Altice USA Sued by Connecticut Over Internet Fee and Misleading Ads

May 13, 2024 – The state of Connecticut is suing Altice USA over a $6 monthly Internet fee that could cost the company tens of millions of dollars in state fines and customer restitution. The suit also challenges the lawfulness of some Altice advertising practices.

Connecticut Attorney General William Tong said the case is challenging Altice’s maintenance of a Network Enhancement Fee (NEF), which has climbed to $6.00 per month, per subscriber since starting out at $2.50 five years ago on the bills of Internet customers in Fairfield, Litchfield and New Haven counties.

The suit asserts that the NEF involves deceptive advertising and billing practices in violation of a state consumer protection law.

“This Network Enhancement Fee is not a tax, not a federally or state-mandated fee. It’s not some climate-related thing. It’s just an extra charge that Altice is slipping in on the bill to take money from all of us. That’s all it is. Straight up,” Tong said Monday at a press conference in Hartford.

Tong – who said he is an Altice customer and a “victim” – claimed that the NEF represents a fee that customers have to pay because Altice – which provides broadband under the Optimum brand – is a monopoly.

“Those are monopoly rents. That’s why we are forced to pay them. They are wrong and they’ve got to pay the money back,” Tong said.

Tong told reporters that the NEF yielded “tens of millions of dollars … over and above the monthly Internet service charge” and the state is trying to get it all back.

At the press conference, Tong was joined by state Senate Majority Leader Bob Duff, D-Norwalk.

“Frankly, Altice, which is a French company, uses Fairfield County, Litchfield County and all their customers as the ATM machine to send money back to their foreign company. We are getting nothing in return for all of these fees that we pay,” Duff said.

Altice, based in Long Island City, N.Y., is a publicly traded company on the New York Stock Exchange. According to the company’s most recent annual report, the company is controlled by Patrick Drahi, a French-Israeli billionaire.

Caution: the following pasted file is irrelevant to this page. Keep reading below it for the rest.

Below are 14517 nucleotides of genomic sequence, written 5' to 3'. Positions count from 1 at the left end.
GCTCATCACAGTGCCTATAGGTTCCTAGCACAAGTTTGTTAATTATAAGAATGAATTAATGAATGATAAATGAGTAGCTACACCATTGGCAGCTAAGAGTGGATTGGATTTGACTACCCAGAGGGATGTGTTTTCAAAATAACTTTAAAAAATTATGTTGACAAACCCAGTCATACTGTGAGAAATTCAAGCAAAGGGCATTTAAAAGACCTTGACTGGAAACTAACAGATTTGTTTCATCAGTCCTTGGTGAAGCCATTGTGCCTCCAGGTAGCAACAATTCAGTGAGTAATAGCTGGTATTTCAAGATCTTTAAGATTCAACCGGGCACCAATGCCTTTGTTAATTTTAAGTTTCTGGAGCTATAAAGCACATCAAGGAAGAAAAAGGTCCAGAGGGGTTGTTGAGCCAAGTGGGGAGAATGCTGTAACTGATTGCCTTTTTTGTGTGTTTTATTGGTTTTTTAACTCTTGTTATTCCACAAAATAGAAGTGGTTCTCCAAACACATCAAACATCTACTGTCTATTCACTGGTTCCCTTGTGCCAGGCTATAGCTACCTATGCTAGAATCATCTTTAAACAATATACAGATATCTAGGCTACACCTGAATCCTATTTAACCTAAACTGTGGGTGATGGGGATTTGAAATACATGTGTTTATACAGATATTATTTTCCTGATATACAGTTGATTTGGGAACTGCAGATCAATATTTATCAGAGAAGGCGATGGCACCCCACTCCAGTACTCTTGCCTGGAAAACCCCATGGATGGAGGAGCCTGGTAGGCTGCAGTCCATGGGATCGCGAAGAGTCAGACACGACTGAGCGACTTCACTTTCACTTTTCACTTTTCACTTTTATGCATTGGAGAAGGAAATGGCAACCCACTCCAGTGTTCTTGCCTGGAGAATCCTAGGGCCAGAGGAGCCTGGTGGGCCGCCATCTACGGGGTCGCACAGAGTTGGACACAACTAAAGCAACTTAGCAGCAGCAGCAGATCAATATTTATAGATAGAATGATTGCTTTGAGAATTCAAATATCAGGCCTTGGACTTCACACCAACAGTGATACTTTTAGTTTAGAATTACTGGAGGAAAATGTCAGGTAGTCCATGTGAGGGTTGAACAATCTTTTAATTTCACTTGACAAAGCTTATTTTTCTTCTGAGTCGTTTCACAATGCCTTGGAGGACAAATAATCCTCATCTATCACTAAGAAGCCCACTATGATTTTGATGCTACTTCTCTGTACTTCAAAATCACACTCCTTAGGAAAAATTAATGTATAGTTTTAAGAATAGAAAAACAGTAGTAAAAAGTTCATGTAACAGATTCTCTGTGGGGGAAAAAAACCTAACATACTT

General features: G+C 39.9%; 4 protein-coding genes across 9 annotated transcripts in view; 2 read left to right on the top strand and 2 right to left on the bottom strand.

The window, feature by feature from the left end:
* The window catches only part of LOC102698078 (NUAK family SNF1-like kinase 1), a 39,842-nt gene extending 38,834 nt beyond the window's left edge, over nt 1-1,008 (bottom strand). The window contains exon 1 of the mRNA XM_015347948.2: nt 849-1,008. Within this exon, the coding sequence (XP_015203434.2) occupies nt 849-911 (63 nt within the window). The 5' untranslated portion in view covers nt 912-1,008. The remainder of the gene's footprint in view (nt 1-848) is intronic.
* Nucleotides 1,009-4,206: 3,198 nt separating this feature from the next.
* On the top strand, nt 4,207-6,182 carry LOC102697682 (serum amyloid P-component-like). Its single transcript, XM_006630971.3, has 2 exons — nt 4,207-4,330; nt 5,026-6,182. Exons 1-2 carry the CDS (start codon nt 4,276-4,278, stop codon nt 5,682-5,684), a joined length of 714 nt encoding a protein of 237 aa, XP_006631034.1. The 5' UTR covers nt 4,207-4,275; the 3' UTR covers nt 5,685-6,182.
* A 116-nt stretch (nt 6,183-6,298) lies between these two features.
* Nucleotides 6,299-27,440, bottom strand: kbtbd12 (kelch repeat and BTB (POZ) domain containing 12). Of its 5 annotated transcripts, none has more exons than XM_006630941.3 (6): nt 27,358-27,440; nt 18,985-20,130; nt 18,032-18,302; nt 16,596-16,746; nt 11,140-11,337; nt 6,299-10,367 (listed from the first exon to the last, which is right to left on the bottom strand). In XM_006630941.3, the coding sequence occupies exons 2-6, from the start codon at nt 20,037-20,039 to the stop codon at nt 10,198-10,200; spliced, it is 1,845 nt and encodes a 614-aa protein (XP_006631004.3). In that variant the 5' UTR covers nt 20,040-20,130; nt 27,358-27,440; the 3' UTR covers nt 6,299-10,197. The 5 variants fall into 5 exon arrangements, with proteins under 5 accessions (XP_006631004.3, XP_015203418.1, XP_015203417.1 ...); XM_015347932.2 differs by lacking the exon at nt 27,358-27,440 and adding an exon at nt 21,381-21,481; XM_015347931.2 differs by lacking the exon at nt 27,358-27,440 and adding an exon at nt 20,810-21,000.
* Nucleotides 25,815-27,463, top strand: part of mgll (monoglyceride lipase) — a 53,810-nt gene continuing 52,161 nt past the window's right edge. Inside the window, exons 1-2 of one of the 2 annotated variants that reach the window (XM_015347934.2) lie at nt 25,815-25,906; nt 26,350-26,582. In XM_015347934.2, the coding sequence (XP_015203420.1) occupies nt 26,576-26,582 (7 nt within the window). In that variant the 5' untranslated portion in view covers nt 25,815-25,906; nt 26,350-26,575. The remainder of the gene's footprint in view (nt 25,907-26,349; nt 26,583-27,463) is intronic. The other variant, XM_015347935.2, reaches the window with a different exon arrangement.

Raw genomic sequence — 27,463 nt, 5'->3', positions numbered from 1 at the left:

Altice issued a statement saying in part: “We remain proud to serve our Connecticut customers and communities and believe that the Attorney General’s lawsuit is without merit.”

Fairfield, Litchfield and New Haven counties have about 2 million residents combined. On its website, Altice says is serves 400,000 Connecticut homes and businesses.

Tong’s suit said that Altice’s NEF violated the Connecticut Unfair Trade Practices Act, adding that the state is seeking an injunction and demanding payment of restitution going back to 2019.

Tong’s suit said the NEF violated state law because Altice “misrepresented the nature and purpose of the NEF” by listing it under “Equipment and Extras,” giving the impression it was an optional charge. Tong said that by adding the NEF to bills, Altice was able to advertise an artificially low price for Internet service.

“The NEF is thus nothing more than a hidden ‘junk fee,” the lawsuit said. “Altice’s acts and practices, as described herein, are oppressive, unethical, immoral, and unscrupulous.”

Altice defended the NEF saying it was used to maintain the network, but Tong told reporters, “They’re supposed to do that anyway.”

Tong is also suing over Altice advertising on TV that promoted Internet speeds that could not be met over Wi-Fi networks. The suit said Altice mentioned the speed issue in disclaimers that were presented in formats “nearly impossible to read and appeared on the screen only for fleeting moments.”

The suit also targets Altice ads distributed in Spanish but included corporate disclaimers in English when state law required Spanish.

Some key portions of the suit released to the public were redacted, such as the exact mount of revenue the NEF generated.

“The company has argued that information is confidential. We anticipate arguing for that information to be unsealed at a future court hearing,” Elizabeth Benton, Chief of Communications and Policy in Tong’s office, said in an email.

If Connecticut prevails in state court, “as to potential recovery, the complaint seeks restitution for consumers as well as penalties paid to the state,” Benton said.

This story was updated at 6:40 p.m on May 13, 2024 to include more context to Altice’s ownership structure.